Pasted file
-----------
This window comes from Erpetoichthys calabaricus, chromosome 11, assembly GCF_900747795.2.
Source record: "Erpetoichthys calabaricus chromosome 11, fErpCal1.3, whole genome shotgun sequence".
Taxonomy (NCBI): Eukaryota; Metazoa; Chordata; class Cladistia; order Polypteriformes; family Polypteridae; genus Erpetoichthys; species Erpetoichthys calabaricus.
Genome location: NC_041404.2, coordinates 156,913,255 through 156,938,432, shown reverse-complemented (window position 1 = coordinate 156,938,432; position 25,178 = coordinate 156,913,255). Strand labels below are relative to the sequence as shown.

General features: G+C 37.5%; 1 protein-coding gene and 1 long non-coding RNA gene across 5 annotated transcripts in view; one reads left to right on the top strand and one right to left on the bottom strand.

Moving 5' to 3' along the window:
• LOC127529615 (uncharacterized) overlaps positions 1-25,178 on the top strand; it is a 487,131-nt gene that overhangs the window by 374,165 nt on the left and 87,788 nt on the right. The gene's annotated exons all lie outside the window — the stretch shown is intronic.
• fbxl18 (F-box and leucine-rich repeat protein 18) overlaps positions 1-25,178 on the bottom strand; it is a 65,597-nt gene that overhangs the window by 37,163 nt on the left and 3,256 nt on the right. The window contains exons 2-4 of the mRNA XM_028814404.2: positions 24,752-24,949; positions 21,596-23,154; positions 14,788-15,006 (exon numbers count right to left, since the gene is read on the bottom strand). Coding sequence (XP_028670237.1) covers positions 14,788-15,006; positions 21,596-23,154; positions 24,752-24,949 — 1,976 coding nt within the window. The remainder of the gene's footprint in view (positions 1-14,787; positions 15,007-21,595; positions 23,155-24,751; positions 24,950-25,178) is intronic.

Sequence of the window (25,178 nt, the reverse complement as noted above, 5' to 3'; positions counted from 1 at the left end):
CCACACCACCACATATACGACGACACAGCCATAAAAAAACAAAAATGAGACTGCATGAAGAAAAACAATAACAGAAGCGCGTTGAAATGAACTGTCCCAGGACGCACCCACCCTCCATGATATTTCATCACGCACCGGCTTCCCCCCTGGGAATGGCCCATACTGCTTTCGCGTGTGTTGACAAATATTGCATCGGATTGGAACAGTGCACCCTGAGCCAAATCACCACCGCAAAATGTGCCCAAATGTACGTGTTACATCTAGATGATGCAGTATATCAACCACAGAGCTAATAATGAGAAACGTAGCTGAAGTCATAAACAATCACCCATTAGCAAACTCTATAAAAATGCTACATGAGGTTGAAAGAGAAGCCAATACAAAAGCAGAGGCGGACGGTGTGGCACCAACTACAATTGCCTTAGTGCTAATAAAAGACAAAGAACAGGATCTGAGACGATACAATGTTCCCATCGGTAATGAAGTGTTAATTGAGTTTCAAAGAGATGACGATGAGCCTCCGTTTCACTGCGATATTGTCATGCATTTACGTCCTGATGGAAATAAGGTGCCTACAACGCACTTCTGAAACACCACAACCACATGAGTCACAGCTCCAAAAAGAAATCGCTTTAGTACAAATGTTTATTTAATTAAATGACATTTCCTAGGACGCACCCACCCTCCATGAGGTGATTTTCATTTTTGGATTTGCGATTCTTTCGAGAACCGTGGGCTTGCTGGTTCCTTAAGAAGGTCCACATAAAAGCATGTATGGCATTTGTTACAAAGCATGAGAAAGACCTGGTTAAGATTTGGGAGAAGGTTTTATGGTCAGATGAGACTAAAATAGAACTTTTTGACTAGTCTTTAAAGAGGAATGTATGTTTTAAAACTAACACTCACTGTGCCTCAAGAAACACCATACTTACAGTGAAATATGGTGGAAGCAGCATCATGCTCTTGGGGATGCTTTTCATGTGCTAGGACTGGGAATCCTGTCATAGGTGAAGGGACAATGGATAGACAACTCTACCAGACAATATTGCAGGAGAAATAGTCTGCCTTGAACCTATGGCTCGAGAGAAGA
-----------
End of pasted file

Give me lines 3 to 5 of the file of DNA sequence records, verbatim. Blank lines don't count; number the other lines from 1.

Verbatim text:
Taxonomy (NCBI): Eukaryota; Metazoa; Chordata; class Cladistia; order Polypteriformes; family Polypteridae; genus Erpetoichthys; species Erpetoichthys calabaricus.
Genome location: NC_041404.2, coordinates 156,913,255 through 156,938,432, shown reverse-complemented (window position 1 = coordinate 156,938,432; position 25,178 = coordinate 156,913,255). Strand labels below are relative to the sequence as shown.

General features: G+C 37.5%; 1 protein-coding gene and 1 long non-coding RNA gene across 5 annotated transcripts in view; one reads left to right on the top strand and one right to left on the bottom strand.